Since anencephaly is classified as uniformly fatal, we'd like to be able to help others out in any way that we can. The first thing we thought of was studies that we could participate in or donate Emma's body to. The second thing we thought of was donating parts of Emma's body to other babies who had a chance of survival.
There really aren't a lot of studies being done concerning anencephaly. However, we did find one that Duke University is doing. They've been at it for a long time and probably will continue for a while. They are hoping to find genetic and/or environmental factors causing anencephaly. There are speculations about certain causes, but nothing is really certain. For this study, there was quite a bit of paperwork that Tim and I had to sign, I did a 45-minute telephone interview with them about the medical family histories of Tim and I and our families, then they want blood samples from both Tim and I. From Emma, they want her cord blood and pictures of the opening on her head immediately after birth. It's really quite simple and I'm glad that we can participate.
As for donating Emma's organs or tissues, that was a complicated issue. Apparently there are a lot of debates about anencephalic babies being donors and the issue has gone back and forth over the years. I finally found a website for donors in Pennsylvania (I promise that this is going somewhere). That website had a links section and in that links section was a website for donors in Utah and Idaho, Intermountain Donors. But even after I found that website, I still struggled to get answers. However, I did find contact information. So I started to email people. But my emails went unanswered. Finally Scott came to the rescue! Apparently he was the right person to contact (although in my other emails I asked if they could refer me to the correct person). He emailed me back and told me a number to call and to ask for him.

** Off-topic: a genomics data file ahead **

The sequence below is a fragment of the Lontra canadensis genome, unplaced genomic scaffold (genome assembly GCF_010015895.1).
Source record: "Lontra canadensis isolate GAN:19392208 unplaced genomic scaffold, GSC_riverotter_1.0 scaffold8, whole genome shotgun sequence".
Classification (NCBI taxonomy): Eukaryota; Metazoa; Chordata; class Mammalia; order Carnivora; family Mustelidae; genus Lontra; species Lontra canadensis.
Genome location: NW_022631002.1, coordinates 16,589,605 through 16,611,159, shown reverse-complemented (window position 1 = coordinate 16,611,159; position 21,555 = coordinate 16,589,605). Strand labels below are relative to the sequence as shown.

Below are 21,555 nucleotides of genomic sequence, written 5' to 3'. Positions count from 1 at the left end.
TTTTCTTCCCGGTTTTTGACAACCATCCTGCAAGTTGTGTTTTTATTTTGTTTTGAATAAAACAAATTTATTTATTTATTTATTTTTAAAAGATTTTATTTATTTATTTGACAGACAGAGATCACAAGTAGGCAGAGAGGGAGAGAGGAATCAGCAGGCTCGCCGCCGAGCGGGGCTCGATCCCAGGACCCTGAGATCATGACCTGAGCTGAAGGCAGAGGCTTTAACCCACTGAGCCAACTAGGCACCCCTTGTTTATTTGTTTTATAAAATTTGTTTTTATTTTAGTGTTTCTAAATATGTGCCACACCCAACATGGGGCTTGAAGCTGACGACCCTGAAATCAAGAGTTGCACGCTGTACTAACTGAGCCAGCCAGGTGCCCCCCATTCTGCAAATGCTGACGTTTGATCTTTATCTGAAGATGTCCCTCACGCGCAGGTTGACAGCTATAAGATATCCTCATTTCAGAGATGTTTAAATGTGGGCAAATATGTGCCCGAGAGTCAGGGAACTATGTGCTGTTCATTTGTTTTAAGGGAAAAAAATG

I called Scott on Monday. He said that Emma's heart valves are the only thing that she would be able to donate. One of the debates right now is the definition of brain dead and I guess you can't be brain dead until you are at least 7 days old. Apparently the heart valves are the only thing that you can donate without being declared brain dead. (And if we waited for 7 days, Emma's organs wouldn't be in good enough condition anymore to give to someone else). So I was thinking that Emma's heart valves were all that she could donate and that that wouldn't work because she has a hole in her heart. I told Scott that and he said that that didn't matter. As long as she hadn't had open heart surgery, her valves would be good to donate.
But there's still one more catch. Emma needs to weigh at least 5 lbs. to donate her heart valves. Scott said that they're willing to go a few ounces under 5 lbs. for anencephalic babies because of the fact that since they don't have a full head, they're missing all of that weight - meaning a 4 lb. 13 oz. anencephalic baby could very well be the same size as a 5 lb. baby. But even then, I feel like 4 lbs. 13 oz. is a lofty goal. One that I would love to achieve, but I don't know if it's in store for little Emma.
So while I'd love for Emma's heart valves to go to some other sweet little baby, I'm not getting my hopes up for it. And I'm feeling satisfied that at least we can participate in the Duke University study.